Jose Luis Pasaye Marcelo
2020 Amazing Kid - Gresham Outlook
School: Reynolds High School / Center for Advanced Learning
Hometown: Gresham, Or
Why he is Amazing: Jose devotes countless hours of volunteering, including feeding the homeless and helping kids at the library despite his disability.
PROUDLY SPONSORED BY:
DEVOTED HELPER VOLUNTEERS DESPITE CHALLENGES
Jose Luis Pasaye Marcelo has used a wheelchair to get around since he was in third grade, but that has not hindered him from volunteering hundreds of hours every year at nonprofits from Potluck in the Park to Free Geek. Prior to COVID-19 shutting down most of his volunteer jobs, he served meals and then cleaned up trash for Potluck in the Park nearly every Sunday, a job that took about three hours. He volunteered in the computer recycling department at nonprofit Free Geek, dismantling donated computers. He hopes to teach some basic programming classes there.
Jose has been a summer reading volunteer for the Multnomah County Library, last year at the Central Library in downtown Portland. He helped kids pick out books, log in their hours read, and handed out prizes in the library’s annual summer reading “game.” He worked Friends of the Library’s book sale and is on the Gresham branch library Teen Council.
Jose represented one of his two high schools, the Center for Advanced Learning, at events. He has volunteered at the Muscular Dystrophy Association office.
Last Christmas, the 18-year-old organized a toy drive at Reynolds High School, remembering a time when his single mom got toys from nonprofit organizations to make sure Jose had a happy Christmas.
“I’m interested in helping those who still might be in the position we were in, financially unstable,” he says. “I just want to help,” Jose says. “It’s just a feeling I have that I can impact the community in many ways.”
“I can sympathize with many in the community because of the ups and downs I’ve had and the personal hardships I’ve had and overcome,” he says.
Jose has lived with dSMA, distal spinal muscular atrophy, a muscular disease, since elementary school. His condition was correctly diagnosed only recently.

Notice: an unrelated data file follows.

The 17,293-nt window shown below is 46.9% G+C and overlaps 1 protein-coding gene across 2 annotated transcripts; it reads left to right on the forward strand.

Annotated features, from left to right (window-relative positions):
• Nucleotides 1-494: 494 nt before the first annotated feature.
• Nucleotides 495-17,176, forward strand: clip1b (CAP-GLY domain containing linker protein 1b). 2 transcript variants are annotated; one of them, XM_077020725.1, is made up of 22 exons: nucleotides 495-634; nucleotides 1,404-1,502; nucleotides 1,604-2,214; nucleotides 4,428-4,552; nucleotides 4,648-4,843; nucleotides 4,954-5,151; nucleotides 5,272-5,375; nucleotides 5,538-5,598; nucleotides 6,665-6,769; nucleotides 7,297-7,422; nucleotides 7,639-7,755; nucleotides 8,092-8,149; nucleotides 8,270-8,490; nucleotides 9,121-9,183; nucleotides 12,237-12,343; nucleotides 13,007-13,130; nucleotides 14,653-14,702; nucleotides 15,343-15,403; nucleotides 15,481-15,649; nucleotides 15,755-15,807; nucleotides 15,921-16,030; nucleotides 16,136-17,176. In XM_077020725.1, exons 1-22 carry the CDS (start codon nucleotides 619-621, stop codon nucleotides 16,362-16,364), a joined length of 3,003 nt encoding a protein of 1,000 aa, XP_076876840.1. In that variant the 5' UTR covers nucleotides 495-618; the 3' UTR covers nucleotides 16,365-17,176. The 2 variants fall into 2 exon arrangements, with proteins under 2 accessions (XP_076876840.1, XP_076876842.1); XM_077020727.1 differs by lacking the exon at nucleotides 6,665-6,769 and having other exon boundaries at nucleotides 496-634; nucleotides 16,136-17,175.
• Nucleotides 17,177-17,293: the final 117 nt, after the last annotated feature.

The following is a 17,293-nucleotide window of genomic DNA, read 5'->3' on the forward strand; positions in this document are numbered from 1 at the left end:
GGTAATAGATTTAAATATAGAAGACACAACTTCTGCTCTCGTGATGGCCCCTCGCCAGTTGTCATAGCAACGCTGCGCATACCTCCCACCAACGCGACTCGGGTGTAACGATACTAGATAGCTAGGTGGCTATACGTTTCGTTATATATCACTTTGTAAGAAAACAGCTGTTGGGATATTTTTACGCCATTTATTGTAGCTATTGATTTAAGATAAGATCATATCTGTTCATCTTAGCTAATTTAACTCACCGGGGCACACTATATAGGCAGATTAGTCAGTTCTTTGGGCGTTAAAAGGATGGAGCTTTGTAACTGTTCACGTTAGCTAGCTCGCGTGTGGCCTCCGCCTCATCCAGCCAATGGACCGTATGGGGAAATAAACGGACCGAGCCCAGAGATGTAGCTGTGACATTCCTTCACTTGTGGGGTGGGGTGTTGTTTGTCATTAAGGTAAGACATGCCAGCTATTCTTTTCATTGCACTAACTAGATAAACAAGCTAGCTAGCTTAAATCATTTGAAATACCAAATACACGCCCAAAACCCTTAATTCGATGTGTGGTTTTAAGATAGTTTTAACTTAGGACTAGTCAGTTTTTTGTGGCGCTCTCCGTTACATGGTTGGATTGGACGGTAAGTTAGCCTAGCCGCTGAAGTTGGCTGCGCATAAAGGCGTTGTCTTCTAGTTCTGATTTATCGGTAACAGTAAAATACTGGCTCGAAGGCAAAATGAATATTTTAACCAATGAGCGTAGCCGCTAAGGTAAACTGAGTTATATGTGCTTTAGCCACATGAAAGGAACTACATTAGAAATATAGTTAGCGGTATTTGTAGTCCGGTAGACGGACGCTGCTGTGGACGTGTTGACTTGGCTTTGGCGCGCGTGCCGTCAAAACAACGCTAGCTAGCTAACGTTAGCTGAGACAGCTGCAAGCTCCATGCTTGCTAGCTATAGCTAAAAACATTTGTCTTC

When he was just a child, his father’s alcohol abuse was a cause of his parents’ divorce. Jose and his mom struck out on their own, living in poverty. His four older siblings lived independently by then.
He and his mom “lived in one room in another family’s home,” Jose says.
The Rockwood resident admits he was far from a sterling student in elementary and middle school. But decided to get serious in high school.
“During those times, I began to reflect on my disability and what it meant for my future. My mom said, ‘You’re not going to be able to work a job like anyone else. You’ll have to rely on education,’” he says.
“That summer before high school I switched a switch in my brain.”
Jose graduated as an honor student from charter Center for Advanced Learning and Reynolds High School. He challenged himself with advanced courses and had a 3.7 grade point average.
Jose, who has lived in Gresham his whole life, plans a career in technology. He’ll be the first in his family to go to college. He’s already racked up an impressive list of scholarships and will go to George Fox University in the fall.
Jose won a prestigious Beat the Odds scholarship from Stand for Children, an Oregon Horatio Alger Scholarship and several other scholarships.
His advice to other kids: “First you have to find yourself. I was trying to be someone I wasn’t. Find your passion and follow that and find people with the same passion.”